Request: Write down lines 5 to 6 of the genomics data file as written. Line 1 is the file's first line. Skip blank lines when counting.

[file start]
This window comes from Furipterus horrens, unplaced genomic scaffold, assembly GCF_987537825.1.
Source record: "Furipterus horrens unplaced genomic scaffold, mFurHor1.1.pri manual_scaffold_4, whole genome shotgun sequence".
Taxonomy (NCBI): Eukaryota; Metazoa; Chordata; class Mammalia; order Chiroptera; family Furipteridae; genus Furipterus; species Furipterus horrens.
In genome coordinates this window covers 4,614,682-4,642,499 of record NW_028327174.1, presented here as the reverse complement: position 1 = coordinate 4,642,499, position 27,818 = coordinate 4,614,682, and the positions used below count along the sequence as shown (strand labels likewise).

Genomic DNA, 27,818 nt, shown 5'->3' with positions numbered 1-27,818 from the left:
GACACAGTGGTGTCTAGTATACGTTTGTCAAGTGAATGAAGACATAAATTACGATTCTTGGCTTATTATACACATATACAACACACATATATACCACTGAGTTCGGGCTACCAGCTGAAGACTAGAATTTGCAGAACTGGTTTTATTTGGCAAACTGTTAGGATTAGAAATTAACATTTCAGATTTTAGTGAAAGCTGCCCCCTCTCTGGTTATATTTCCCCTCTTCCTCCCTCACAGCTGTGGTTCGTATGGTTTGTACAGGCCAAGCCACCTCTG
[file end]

Genomic DNA, 27,818 nt, shown 5'->3' with positions numbered 1-27,818 from the left:
GACACAGTGGTGTCTAGTATACGTTTGTCAAGTGAATGAAGACATAAATTACGATTCTTGGCTTATTATACACATATACAACACACATATATACCACTGAGTTCGGGCTACCAGCTGAAGACTAGAATTTGCAGAACTGGTTTTATTTGGCAAACTGTTAGGATTAGAAATTAACATTTCAGATTTTAGTGAAAGCTGCCCCCTCTCTGGTTATATTTCCCCTCTTCCTCCCTCACAGCTGTGGTTCGTATGGTTTGTACAGGCCAAGCCACCTCTG